Town Manager Doubles As Building Inspector


More and more people are moving into the small community of Star Valley as evidenced by the number of building permits the town has been receiving.

Since July 1, the town has received 32 building permits in need of inspection.


Star Valley Town Manager Lanny Sloan, who has been pushing the town council for some time to hire a building inspector, is now doing the inspections himself.

Interim Town Manager Lanny Sloan said since the town is new, it is hard to gauge what is normal or abnormal on the number of building permits it is receiving.

Sloan, who has been pushing the town council for some time to hire a building inspector, is now doing the inspections himself.

He said this is the first time he has ever known of a town or city manager doing the inspections.

"Between permits and inspections, I spend two to three hours every day on it," he said, adding that takes away time from other activities he could be doing.

He said the town is averaging 14 permits a month, and the town has budgeted $12,000 this year for them.

Of the 32 building permits, eight are for new homes, two are for manufactured homes, two are for porch additions, three for metal buildings and 17 remodels.

"At this point, we are seeing an increase, and from talking to people I think this going to continue to happen," Sloan said

Sloan is required to go out to every site numerous times to check off the portion of work the contractor has completed.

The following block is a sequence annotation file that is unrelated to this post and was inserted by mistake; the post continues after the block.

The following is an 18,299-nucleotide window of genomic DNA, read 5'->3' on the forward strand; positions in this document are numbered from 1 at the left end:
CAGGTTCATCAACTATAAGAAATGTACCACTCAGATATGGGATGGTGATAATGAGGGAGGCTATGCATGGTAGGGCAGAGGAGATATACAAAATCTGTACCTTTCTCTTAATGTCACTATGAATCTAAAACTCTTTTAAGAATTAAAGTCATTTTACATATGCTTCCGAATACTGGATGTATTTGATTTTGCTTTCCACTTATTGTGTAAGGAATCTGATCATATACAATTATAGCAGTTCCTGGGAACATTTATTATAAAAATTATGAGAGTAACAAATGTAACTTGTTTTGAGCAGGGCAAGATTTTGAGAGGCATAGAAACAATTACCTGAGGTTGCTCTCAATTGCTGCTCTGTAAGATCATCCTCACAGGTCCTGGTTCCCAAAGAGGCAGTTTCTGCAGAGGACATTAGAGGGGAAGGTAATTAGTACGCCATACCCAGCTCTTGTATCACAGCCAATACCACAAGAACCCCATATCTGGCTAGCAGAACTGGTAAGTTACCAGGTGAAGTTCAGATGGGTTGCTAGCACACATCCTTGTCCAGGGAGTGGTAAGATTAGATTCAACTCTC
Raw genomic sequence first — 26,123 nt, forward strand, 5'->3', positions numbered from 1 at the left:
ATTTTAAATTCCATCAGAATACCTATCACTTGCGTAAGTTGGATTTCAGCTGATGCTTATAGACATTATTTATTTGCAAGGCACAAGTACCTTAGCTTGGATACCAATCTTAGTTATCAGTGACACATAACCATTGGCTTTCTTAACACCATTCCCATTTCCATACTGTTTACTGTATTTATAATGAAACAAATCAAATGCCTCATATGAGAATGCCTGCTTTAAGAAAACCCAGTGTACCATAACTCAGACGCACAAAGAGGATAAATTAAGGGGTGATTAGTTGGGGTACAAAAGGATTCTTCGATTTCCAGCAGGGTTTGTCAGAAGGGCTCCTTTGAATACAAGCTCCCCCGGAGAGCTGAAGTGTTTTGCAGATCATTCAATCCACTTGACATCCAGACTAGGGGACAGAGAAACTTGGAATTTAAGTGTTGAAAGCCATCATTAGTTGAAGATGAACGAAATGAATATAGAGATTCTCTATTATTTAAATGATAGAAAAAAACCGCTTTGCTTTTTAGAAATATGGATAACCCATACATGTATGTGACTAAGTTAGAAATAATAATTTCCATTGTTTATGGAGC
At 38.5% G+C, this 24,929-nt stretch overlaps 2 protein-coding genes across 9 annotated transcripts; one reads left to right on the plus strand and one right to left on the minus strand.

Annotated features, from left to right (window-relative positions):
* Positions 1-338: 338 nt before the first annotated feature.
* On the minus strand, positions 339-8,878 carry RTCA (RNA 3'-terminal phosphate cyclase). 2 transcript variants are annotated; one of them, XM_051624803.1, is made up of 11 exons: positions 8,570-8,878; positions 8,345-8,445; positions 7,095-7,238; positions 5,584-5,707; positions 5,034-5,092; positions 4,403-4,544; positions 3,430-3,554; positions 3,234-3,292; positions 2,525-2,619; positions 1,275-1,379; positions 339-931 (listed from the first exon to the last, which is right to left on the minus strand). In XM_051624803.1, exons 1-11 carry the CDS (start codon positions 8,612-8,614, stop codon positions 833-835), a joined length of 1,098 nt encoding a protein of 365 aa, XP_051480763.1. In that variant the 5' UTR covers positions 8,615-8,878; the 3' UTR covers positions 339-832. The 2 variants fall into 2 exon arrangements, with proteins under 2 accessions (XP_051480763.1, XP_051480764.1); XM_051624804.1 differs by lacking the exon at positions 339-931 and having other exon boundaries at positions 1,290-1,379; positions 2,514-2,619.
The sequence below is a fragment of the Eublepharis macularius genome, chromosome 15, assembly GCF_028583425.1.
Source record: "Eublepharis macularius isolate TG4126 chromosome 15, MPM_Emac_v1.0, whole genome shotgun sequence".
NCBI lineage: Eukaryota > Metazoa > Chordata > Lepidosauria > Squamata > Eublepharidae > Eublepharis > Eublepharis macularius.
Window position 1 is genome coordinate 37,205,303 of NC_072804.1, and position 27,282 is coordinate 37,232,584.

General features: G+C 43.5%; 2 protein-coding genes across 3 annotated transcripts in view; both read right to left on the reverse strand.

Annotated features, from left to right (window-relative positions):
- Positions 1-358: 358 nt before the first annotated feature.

He said there is a whole range of items that need to be inspected from roof nailings to final electrical work to ensure everything is being done properly.

"From a home from scratch, you could go out there 15 times," the town manager said. "It depends on how the contractor is working."

On Wednesday afternoon, he was inspecting the fittings on a home remodel in East Star Valley.

A portion of the home Sloan inspected had been gutted due to concrete issues, and he walked the edges to make sure the steel reinforcing bars were separated by the correct distance.

He said an inspection on fittings takes about 10 minutes, but it not unusual for him to spend 30 minutes at a location for the framing portion of the project.

Sloan said his background as a building inspector is minimal, but he has administered people who held the position in the past.

"Am I the best person for the job?" he asked. "No."

Sloan has scheduled interviews with two people who have applied to be the town's building inspector on an as-needed basis. After the interviews, he will send a recommendation to the town council.

-- To reach Michael Maresh call 474-5251 ext. 112 or e-mail

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